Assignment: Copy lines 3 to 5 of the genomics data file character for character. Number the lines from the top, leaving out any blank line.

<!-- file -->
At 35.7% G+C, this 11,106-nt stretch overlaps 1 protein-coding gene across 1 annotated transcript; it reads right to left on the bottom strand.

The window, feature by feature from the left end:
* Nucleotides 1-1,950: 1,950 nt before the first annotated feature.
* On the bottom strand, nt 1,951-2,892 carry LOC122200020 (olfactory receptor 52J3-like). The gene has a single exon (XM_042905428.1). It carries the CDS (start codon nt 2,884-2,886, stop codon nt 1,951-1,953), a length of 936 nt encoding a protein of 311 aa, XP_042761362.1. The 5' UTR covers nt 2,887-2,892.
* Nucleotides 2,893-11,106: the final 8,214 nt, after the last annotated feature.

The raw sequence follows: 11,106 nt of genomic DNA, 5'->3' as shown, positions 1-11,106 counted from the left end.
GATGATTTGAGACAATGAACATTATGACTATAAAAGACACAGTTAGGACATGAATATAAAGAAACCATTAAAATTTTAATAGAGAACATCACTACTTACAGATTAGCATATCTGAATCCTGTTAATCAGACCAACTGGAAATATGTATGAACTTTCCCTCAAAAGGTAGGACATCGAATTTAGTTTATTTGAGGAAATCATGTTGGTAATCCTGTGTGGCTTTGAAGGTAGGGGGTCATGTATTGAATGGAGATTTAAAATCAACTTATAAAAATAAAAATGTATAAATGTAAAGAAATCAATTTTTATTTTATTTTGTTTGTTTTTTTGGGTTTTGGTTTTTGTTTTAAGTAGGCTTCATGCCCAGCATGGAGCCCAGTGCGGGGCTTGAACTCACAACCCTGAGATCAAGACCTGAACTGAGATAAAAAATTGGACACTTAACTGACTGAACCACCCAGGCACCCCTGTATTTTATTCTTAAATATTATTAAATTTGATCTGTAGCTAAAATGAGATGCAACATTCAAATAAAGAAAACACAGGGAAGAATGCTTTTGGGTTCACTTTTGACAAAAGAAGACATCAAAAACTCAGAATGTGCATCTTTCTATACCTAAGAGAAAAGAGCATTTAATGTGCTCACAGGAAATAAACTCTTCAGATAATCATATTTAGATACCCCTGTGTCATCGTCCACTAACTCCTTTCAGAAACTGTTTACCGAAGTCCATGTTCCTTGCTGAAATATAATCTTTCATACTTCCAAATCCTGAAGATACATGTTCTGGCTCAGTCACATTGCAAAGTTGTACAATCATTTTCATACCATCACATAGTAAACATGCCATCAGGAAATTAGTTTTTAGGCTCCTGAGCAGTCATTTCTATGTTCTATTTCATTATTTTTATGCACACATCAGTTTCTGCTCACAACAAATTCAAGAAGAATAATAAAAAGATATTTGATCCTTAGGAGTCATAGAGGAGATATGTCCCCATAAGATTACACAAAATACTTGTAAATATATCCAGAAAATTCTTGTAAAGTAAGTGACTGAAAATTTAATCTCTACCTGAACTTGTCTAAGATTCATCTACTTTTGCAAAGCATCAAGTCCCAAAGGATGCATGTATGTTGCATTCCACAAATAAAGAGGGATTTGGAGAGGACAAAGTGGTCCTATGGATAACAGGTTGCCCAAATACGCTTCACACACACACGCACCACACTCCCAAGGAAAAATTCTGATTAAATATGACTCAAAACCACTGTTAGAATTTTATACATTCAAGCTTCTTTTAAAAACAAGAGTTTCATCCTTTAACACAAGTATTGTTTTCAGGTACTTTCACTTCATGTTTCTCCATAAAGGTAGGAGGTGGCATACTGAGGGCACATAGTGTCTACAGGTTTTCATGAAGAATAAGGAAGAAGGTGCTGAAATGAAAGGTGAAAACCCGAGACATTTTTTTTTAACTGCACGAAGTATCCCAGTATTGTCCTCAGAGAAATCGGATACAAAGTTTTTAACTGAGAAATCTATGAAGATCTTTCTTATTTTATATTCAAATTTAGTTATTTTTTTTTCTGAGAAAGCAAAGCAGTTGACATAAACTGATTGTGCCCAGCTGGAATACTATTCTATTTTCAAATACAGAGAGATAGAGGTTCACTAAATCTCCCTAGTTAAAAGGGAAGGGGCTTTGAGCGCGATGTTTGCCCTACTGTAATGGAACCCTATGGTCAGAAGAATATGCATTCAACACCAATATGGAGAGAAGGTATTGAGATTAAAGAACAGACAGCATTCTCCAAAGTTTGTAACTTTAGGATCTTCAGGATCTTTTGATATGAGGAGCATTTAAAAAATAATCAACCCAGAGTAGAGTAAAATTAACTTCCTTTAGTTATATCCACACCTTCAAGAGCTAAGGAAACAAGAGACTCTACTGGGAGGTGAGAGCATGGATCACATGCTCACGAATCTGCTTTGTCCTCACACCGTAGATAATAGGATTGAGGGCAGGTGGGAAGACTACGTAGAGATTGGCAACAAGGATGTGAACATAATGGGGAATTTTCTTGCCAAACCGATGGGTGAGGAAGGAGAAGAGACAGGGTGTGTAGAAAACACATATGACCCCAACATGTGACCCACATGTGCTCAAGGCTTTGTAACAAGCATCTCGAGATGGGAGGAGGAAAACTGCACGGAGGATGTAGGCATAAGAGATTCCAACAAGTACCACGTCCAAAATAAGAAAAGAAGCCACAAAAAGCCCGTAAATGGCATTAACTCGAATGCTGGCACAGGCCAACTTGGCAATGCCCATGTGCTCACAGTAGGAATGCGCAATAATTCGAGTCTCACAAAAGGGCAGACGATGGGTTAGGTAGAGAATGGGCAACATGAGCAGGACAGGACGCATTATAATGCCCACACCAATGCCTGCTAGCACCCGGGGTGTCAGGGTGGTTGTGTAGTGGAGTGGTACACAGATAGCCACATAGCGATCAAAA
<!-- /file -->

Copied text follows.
* Nucleotides 1-1,950: 1,950 nt before the first annotated feature.
* On the bottom strand, nt 1,951-2,892 carry LOC122200020 (olfactory receptor 52J3-like). The gene has a single exon (XM_042905428.1). It carries the CDS (start codon nt 2,884-2,886, stop codon nt 1,951-1,953), a length of 936 nt encoding a protein of 311 aa, XP_042761362.1. The 5' UTR covers nt 2,887-2,892.
* Nucleotides 2,893-11,106: the final 8,214 nt, after the last annotated feature.